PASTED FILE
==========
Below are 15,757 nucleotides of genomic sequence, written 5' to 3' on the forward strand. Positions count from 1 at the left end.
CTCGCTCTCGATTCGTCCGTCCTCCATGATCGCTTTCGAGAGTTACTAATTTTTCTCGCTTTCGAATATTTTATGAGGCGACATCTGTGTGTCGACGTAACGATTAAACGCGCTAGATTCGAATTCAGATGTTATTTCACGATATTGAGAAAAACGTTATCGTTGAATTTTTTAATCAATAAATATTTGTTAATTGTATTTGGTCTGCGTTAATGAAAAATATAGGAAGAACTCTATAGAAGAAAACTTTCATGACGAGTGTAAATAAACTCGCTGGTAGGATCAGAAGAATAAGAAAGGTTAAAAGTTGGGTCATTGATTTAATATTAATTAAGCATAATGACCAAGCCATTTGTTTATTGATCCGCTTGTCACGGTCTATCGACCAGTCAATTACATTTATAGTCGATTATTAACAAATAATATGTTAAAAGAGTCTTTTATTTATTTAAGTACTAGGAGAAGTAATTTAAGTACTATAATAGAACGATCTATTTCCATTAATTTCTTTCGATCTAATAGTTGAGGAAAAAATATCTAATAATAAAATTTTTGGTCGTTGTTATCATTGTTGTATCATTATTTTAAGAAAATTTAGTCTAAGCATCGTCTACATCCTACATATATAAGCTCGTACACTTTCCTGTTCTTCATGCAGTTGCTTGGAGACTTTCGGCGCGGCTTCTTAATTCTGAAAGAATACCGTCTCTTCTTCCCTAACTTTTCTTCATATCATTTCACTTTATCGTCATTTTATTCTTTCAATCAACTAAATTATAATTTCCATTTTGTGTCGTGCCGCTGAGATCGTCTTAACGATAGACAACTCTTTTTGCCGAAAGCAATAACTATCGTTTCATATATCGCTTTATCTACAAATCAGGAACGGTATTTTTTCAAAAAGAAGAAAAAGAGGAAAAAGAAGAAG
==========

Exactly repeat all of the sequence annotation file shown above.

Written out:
Below are 15,757 nucleotides of genomic sequence, written 5' to 3' on the forward strand. Positions count from 1 at the left end.
CTCGCTCTCGATTCGTCCGTCCTCCATGATCGCTTTCGAGAGTTACTAATTTTTCTCGCTTTCGAATATTTTATGAGGCGACATCTGTGTGTCGACGTAACGATTAAACGCGCTAGATTCGAATTCAGATGTTATTTCACGATATTGAGAAAAACGTTATCGTTGAATTTTTTAATCAATAAATATTTGTTAATTGTATTTGGTCTGCGTTAATGAAAAATATAGGAAGAACTCTATAGAAGAAAACTTTCATGACGAGTGTAAATAAACTCGCTGGTAGGATCAGAAGAATAAGAAAGGTTAAAAGTTGGGTCATTGATTTAATATTAATTAAGCATAATGACCAAGCCATTTGTTTATTGATCCGCTTGTCACGGTCTATCGACCAGTCAATTACATTTATAGTCGATTATTAACAAATAATATGTTAAAAGAGTCTTTTATTTATTTAAGTACTAGGAGAAGTAATTTAAGTACTATAATAGAACGATCTATTTCCATTAATTTCTTTCGATCTAATAGTTGAGGAAAAAATATCTAATAATAAAATTTTTGGTCGTTGTTATCATTGTTGTATCATTATTTTAAGAAAATTTAGTCTAAGCATCGTCTACATCCTACATATATAAGCTCGTACACTTTCCTGTTCTTCATGCAGTTGCTTGGAGACTTTCGGCGCGGCTTCTTAATTCTGAAAGAATACCGTCTCTTCTTCCCTAACTTTTCTTCATATCATTTCACTTTATCGTCATTTTATTCTTTCAATCAACTAAATTATAATTTCCATTTTGTGTCGTGCCGCTGAGATCGTCTTAACGATAGACAACTCTTTTTGCCGAAAGCAATAACTATCGTTTCATATATCGCTTTATCTACAAATCAGGAACGGTATTTTTTCAAAAAGAAGAAAAAGAGGAAAAAGAAGAAG